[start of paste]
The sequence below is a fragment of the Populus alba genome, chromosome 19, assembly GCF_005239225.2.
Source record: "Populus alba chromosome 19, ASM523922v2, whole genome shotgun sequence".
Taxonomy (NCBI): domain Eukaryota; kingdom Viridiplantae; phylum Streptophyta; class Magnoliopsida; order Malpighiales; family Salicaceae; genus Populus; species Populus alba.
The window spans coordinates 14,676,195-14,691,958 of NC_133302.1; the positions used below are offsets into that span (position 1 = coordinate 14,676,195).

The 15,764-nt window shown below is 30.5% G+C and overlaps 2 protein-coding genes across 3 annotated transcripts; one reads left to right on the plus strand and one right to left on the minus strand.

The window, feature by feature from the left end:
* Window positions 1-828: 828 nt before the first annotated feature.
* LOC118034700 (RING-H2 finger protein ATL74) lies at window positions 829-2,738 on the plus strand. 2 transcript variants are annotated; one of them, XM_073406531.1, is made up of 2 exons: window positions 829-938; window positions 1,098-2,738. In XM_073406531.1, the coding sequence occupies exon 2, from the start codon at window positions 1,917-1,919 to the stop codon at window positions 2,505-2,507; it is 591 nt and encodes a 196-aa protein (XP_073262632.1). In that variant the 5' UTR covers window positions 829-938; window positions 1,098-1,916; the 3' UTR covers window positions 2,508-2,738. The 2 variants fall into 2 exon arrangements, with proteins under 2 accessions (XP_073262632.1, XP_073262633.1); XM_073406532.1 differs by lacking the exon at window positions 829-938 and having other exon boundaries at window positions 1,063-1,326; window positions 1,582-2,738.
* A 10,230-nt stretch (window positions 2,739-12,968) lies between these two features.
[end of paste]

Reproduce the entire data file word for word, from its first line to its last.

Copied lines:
The sequence below is a fragment of the Populus alba genome, chromosome 19, assembly GCF_005239225.2.
Source record: "Populus alba chromosome 19, ASM523922v2, whole genome shotgun sequence".
Taxonomy (NCBI): domain Eukaryota; kingdom Viridiplantae; phylum Streptophyta; class Magnoliopsida; order Malpighiales; family Salicaceae; genus Populus; species Populus alba.
The window spans coordinates 14,676,195-14,691,958 of NC_133302.1; the positions used below are offsets into that span (position 1 = coordinate 14,676,195).

The 15,764-nt window shown below is 30.5% G+C and overlaps 2 protein-coding genes across 3 annotated transcripts; one reads left to right on the plus strand and one right to left on the minus strand.

The window, feature by feature from the left end:
* Window positions 1-828: 828 nt before the first annotated feature.
* LOC118034700 (RING-H2 finger protein ATL74) lies at window positions 829-2,738 on the plus strand. 2 transcript variants are annotated; one of them, XM_073406531.1, is made up of 2 exons: window positions 829-938; window positions 1,098-2,738. In XM_073406531.1, the coding sequence occupies exon 2, from the start codon at window positions 1,917-1,919 to the stop codon at window positions 2,505-2,507; it is 591 nt and encodes a 196-aa protein (XP_073262632.1). In that variant the 5' UTR covers window positions 829-938; window positions 1,098-1,916; the 3' UTR covers window positions 2,508-2,738. The 2 variants fall into 2 exon arrangements, with proteins under 2 accessions (XP_073262632.1, XP_073262633.1); XM_073406532.1 differs by lacking the exon at window positions 829-938 and having other exon boundaries at window positions 1,063-1,326; window positions 1,582-2,738.
* A 10,230-nt stretch (window positions 2,739-12,968) lies between these two features.